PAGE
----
To destroy the only piece of evidence against him, he “threw the letter into the flames and stood watching it until it had been reduced to ashes” (Dumas 29). Additionally, Villefort imprisons Dantes for life so that he has no risk that his political ambitions would be disrupted. While Dantes is in prison, Villefort–through various methods of conniving and deceit–is able to become the Deputy Minister of France, the most powerful law enforcement position in the country.

Despite reaching the pinnacle of his political ambition, he does not gain fulfilment because his corrupt and immoral behavior catches up with him as Benedetto declares that he is the illegitimate son of Villefort whom he tried to kill him as an infant. Like a house built on a poor foundation, Villefort’s life comes crumbling down. His ambition for political status causes him to lose everything–including his sanity. Not all ambitions, however, have negative negative reactions. For many, ambition is a great desire for something far more noble and virtuous than wealth or status.

An example of this in the novel is seen through Abbe Faria’s tenacious ambition for freedom. In the prison Chateau d’If, Abbe Faria has one goal on his mind–to gain his freedom. He went through painstaking processes in order to prepare his escape. After reaching an insurmountable barrier against his liberation, he howls to Dantes: ‘Do you know what I’ve already done? Do you know that it took me four years to make my tools… two years I scratched and scraped earth as hard as granite… I had to dislodge stones which I would never thought myself capable of even moving? ’ (Dumas 51).

His ambition allows him to achieve great feats and to do what he never thinks he would be able to do. Moreover, his ambition enabled him to keep his sanity (despite what the guards thought). Even when he faces certain death due to a terminal illness, he has his ambition on his mind telling Dantes that he looks forward to ‘the hour of [his] deliverance, which can now be nothing except the hour of [his] death’ (Dumas 63). He anticipates his death because that is the only way he can gain his freedom. Similarly to Abbe Faria, Dantes forms an ambition that consumes the entirety of his thoughts while in prison.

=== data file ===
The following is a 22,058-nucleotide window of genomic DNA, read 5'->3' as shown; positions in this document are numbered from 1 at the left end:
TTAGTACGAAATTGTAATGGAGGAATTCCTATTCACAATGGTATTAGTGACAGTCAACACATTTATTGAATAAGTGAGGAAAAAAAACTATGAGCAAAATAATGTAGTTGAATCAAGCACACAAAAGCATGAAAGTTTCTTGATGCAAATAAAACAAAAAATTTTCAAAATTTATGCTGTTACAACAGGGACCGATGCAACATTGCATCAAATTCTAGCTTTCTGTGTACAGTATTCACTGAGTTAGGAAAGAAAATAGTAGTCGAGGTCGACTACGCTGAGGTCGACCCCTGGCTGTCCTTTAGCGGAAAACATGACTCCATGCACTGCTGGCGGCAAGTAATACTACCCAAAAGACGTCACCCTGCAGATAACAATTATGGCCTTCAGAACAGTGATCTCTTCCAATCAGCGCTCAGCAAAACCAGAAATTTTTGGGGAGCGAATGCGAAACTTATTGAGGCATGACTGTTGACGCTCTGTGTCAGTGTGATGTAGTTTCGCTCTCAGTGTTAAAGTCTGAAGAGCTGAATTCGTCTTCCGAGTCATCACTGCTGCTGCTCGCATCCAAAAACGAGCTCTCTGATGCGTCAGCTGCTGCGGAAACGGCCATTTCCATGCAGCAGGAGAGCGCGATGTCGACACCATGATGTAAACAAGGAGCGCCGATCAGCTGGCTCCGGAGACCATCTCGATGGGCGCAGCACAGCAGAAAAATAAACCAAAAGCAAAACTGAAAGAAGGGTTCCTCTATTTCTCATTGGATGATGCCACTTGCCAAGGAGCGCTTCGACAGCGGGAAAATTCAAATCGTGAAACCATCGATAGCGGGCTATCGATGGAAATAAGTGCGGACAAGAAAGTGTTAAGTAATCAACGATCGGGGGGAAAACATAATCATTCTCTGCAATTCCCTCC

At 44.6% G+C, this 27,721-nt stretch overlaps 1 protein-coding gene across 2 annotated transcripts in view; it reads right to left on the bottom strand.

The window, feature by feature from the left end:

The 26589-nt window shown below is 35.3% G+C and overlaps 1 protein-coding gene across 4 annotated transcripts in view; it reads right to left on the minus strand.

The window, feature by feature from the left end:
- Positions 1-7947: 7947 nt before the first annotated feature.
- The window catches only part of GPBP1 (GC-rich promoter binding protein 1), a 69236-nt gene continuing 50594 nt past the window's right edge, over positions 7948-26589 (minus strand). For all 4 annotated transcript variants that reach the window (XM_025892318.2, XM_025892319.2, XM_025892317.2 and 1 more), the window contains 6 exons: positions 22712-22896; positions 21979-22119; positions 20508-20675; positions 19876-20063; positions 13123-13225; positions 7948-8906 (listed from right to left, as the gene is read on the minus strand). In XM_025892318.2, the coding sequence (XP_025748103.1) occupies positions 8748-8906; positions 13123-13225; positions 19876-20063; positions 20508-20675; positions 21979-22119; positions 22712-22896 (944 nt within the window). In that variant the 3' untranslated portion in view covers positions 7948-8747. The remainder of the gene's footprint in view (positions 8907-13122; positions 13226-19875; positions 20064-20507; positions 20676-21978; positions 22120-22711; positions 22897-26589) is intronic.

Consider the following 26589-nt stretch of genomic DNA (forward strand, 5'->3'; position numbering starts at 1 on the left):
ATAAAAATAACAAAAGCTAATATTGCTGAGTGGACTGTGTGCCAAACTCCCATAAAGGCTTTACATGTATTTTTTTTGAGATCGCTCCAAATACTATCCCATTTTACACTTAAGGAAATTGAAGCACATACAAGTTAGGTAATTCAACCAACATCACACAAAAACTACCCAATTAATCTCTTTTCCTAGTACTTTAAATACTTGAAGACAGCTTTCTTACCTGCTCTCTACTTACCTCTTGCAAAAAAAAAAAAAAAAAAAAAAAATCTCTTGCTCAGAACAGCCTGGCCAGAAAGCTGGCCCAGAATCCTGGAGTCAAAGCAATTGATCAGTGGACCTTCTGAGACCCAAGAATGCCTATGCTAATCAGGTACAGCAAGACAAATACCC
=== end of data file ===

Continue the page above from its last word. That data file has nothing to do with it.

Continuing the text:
Often, ambitions are formed when an individual goes through a traumatic experience which shapes their life and alters their personality. This is precisely the case for Dantes–the central character who is falsely convicted as a dangerous political prisoner and is placed in the Chateau d’If. As resentment towards those who ruined his life boiled inside him, he begins to form an ambition for revenge. After his escape, Dantes unrelentingly strives to enact revenge on his enemies who caused him to suffer in prison for fourteen years.

It is not until after his revenge is all but complete when he begins to doubt his actions; however, after returning to the location of his suffering, he again is convinced he did right saying to himself, ‘Woe to those who put me into that wretched dungeon, and to those who forgot I was there! ’ (Dumas 504). This ambition for revenge is far from irrational. Seeking revenge is actually a natural desire “because vengeance is part of the innate survival mechanics of a complex social species” (Bloom 1). Though Dantes may have taken his ambition to the extreme, one could argue that his actions are justifiable.

Throughout The Count of Monte Cristo, as in life, there are a variety of ambitions that guide the lives of many people; Alexandre Dumas exhibits this complexity through Caderousse’s ambition for wealth, Villefort’s ambition for political status, Abbe Faria’s ambition for freedom, and Dantes’s ambition for revenge. Like in the novel, ambition can come in many different variations and can affect people in different degrees. Being ambitious has always been seen as a positive attribute; however, it is important to have an ambition for what will bring fulfillment in life.